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How do I capture four (or more) tracks of audio at once?

How do I capture four (or more) tracks of audio at once?

Assuming you are capturing via Firewire...

Go to Audio Video Settings> Capture Presets

Click Edit

From the QuickTime Audio Settings > Input

You can choose to :

  • Capture the First 2 channels
  • Capture the Second 2 channels
  • Capture mix of 4 channels

Mixed you can do in one pass and you still wind up with 2 audio tracks mixed down
Two pass you will have all 4 channel on separate tracks, but you would capture the First 2 normally, then change it to Second 2 channels.

Another way

From Martin Baker:
Up to 24 channel audio capture is supported in FCP5. Most capture cards support up to 8 channels of embedded audio through SDI (though Kona 3 offers up to 16 channels of embedded). I'm not aware of any capture cards which offer more than 8 AES or analogue inputs.

So depending on how many channels you want to capture, the other possibility is to use a separate audio interface such as MOTU or RME. If the interface has Core Audio drivers available then it should appear as a device in FCP's Capture Preset Editor. There may be A/V sync issues with this method although if you can genlock the audio interface then I would imagine it would work fine.

I doubt there is anyone who has ever tried this but in theory it would work.

I hear popping & clicking sounds

Q. Why do I hear popping and clicking sounds when I play my timeline?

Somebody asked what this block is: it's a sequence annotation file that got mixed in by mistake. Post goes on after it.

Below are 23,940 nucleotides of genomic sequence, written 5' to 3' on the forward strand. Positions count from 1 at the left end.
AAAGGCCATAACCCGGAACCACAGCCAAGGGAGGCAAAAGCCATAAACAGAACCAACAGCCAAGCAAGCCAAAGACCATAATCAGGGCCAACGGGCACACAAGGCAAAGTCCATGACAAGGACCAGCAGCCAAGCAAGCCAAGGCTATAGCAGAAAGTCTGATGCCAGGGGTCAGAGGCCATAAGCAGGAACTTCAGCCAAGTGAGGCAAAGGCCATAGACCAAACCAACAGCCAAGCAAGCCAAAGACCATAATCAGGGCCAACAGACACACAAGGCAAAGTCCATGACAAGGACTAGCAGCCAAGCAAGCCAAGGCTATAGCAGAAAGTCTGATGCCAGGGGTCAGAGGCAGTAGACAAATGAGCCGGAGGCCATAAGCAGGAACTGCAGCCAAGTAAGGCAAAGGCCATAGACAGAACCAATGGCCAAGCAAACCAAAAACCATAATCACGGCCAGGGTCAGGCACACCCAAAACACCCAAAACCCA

From Jude Cotter
A. You will hear these sounds if there is a mismatch between the clip audio format and the sequence audio format. Most commonly this happens when attempting to use MP3s. The best thing to do is to convert the files to 48khz AIFFs, and import these to work with in FCP. You can do this either in iTunes or QuickTime.

  • In iTunes go to iTunes > Preferences > Advanced > select the ‘Importing’ tab. Then set ‘Import Using’ to ‘AIFF Encoder’, ‘Setting’ to ‘Custom’, ‘Sample Rate’ to 48.000kHz, ‘Sample Size’ to ‘16 bit’ and ‘Channels’ to ‘Stereo’. Find your tracks in the iTunes Library and select ‘Convert’ from the ‘Advanced’ menu.

This option is best if you need to batch convert a lot of songs.

  • In QuickTime, open the file and choose File > Export. Change the ‘Export’ setting at the bottom of the window to ‘Sound to AIFF’. Click on ‘Options’ and check that the settings are correct. Then save to the location of your choice.

Other things that could help:

  • Before you output your sequence to a movie file or to tape, you must perform an Audio Mixdown. This does not mix all your audio tracks to two tracks; it merely serves as an audio render for the entire timeline - it creates a single preview file that is less stressful for the computer to play. You can find this in FCP under Render > Only > Mixdown.
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